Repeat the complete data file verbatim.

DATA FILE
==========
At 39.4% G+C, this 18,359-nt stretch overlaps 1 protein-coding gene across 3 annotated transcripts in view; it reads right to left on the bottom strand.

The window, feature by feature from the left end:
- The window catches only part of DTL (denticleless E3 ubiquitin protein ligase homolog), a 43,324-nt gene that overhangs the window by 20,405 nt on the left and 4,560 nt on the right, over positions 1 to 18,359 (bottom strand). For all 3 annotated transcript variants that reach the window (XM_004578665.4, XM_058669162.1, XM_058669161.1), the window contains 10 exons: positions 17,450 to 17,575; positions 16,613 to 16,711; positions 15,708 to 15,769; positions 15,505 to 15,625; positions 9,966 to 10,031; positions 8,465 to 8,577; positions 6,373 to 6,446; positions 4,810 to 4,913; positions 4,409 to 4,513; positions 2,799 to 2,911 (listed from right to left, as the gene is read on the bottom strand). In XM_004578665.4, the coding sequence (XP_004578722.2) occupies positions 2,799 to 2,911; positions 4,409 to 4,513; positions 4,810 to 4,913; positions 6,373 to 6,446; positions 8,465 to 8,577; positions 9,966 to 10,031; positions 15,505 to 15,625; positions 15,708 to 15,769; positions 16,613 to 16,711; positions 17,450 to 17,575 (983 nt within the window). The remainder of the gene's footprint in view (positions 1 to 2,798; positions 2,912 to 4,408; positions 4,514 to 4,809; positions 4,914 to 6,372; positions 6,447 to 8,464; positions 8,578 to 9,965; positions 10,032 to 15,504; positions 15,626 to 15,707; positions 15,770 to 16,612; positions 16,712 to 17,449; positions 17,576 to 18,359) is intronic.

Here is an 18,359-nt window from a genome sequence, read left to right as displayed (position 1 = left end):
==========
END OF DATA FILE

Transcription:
At 39.4% G+C, this 18,359-nt stretch overlaps 1 protein-coding gene across 3 annotated transcripts in view; it reads right to left on the bottom strand.

The window, feature by feature from the left end:
- The window catches only part of DTL (denticleless E3 ubiquitin protein ligase homolog), a 43,324-nt gene that overhangs the window by 20,405 nt on the left and 4,560 nt on the right, over positions 1 to 18,359 (bottom strand). For all 3 annotated transcript variants that reach the window (XM_004578665.4, XM_058669162.1, XM_058669161.1), the window contains 10 exons: positions 17,450 to 17,575; positions 16,613 to 16,711; positions 15,708 to 15,769; positions 15,505 to 15,625; positions 9,966 to 10,031; positions 8,465 to 8,577; positions 6,373 to 6,446; positions 4,810 to 4,913; positions 4,409 to 4,513; positions 2,799 to 2,911 (listed from right to left, as the gene is read on the bottom strand). In XM_004578665.4, the coding sequence (XP_004578722.2) occupies positions 2,799 to 2,911; positions 4,409 to 4,513; positions 4,810 to 4,913; positions 6,373 to 6,446; positions 8,465 to 8,577; positions 9,966 to 10,031; positions 15,505 to 15,625; positions 15,708 to 15,769; positions 16,613 to 16,711; positions 17,450 to 17,575 (983 nt within the window). The remainder of the gene's footprint in view (positions 1 to 2,798; positions 2,912 to 4,408; positions 4,514 to 4,809; positions 4,914 to 6,372; positions 6,447 to 8,464; positions 8,578 to 9,965; positions 10,032 to 15,504; positions 15,626 to 15,707; positions 15,770 to 16,612; positions 16,712 to 17,449; positions 17,576 to 18,359) is intronic.

Here is an 18,359-nt window from a genome sequence, read left to right as displayed (position 1 = left end):